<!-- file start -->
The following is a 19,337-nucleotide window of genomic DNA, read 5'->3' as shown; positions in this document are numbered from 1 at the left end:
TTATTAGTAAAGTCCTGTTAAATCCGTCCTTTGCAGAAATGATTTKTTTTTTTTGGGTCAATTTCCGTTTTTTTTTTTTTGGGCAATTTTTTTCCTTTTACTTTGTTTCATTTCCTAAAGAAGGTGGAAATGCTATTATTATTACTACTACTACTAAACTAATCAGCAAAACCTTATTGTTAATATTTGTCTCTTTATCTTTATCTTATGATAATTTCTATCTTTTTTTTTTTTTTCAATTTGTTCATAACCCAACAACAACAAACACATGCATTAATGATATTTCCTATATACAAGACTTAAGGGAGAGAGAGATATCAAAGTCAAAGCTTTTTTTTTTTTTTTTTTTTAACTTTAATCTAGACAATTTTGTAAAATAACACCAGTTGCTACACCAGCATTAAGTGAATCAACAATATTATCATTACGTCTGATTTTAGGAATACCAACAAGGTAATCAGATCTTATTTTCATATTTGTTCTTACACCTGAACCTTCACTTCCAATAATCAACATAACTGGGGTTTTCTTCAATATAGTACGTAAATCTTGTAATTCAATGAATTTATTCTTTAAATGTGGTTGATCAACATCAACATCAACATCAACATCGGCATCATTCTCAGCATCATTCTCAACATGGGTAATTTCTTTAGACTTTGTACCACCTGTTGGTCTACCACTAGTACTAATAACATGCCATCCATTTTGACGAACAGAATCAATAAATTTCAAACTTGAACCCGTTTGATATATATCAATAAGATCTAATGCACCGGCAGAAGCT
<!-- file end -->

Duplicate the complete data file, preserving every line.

The following is a 19,337-nucleotide window of genomic DNA, read 5'->3' as shown; positions in this document are numbered from 1 at the left end:
TTATTAGTAAAGTCCTGTTAAATCCGTCCTTTGCAGAAATGATTTKTTTTTTTTGGGTCAATTTCCGTTTTTTTTTTTTTGGGCAATTTTTTTCCTTTTACTTTGTTTCATTTCCTAAAGAAGGTGGAAATGCTATTATTATTACTACTACTACTAAACTAATCAGCAAAACCTTATTGTTAATATTTGTCTCTTTATCTTTATCTTATGATAATTTCTATCTTTTTTTTTTTTTTCAATTTGTTCATAACCCAACAACAACAAACACATGCATTAATGATATTTCCTATATACAAGACTTAAGGGAGAGAGAGATATCAAAGTCAAAGCTTTTTTTTTTTTTTTTTTTTAACTTTAATCTAGACAATTTTGTAAAATAACACCAGTTGCTACACCAGCATTAAGTGAATCAACAATATTATCATTACGTCTGATTTTAGGAATACCAACAAGGTAATCAGATCTTATTTTCATATTTGTTCTTACACCTGAACCTTCACTTCCAATAATCAACATAACTGGGGTTTTCTTCAATATAGTACGTAAATCTTGTAATTCAATGAATTTATTCTTTAAATGTGGTTGATCAACATCAACATCAACATCAACATCGGCATCATTCTCAGCATCATTCTCAACATGGGTAATTTCTTTAGACTTTGTACCACCTGTTGGTCTACCACTAGTACTAATAACATGCCATCCATTTTGACGAACAGAATCAATAAATTTCAAACTTGAACCCGTTTGATATATATCAATAAGATCTAATGCACCGGCAGAAGCT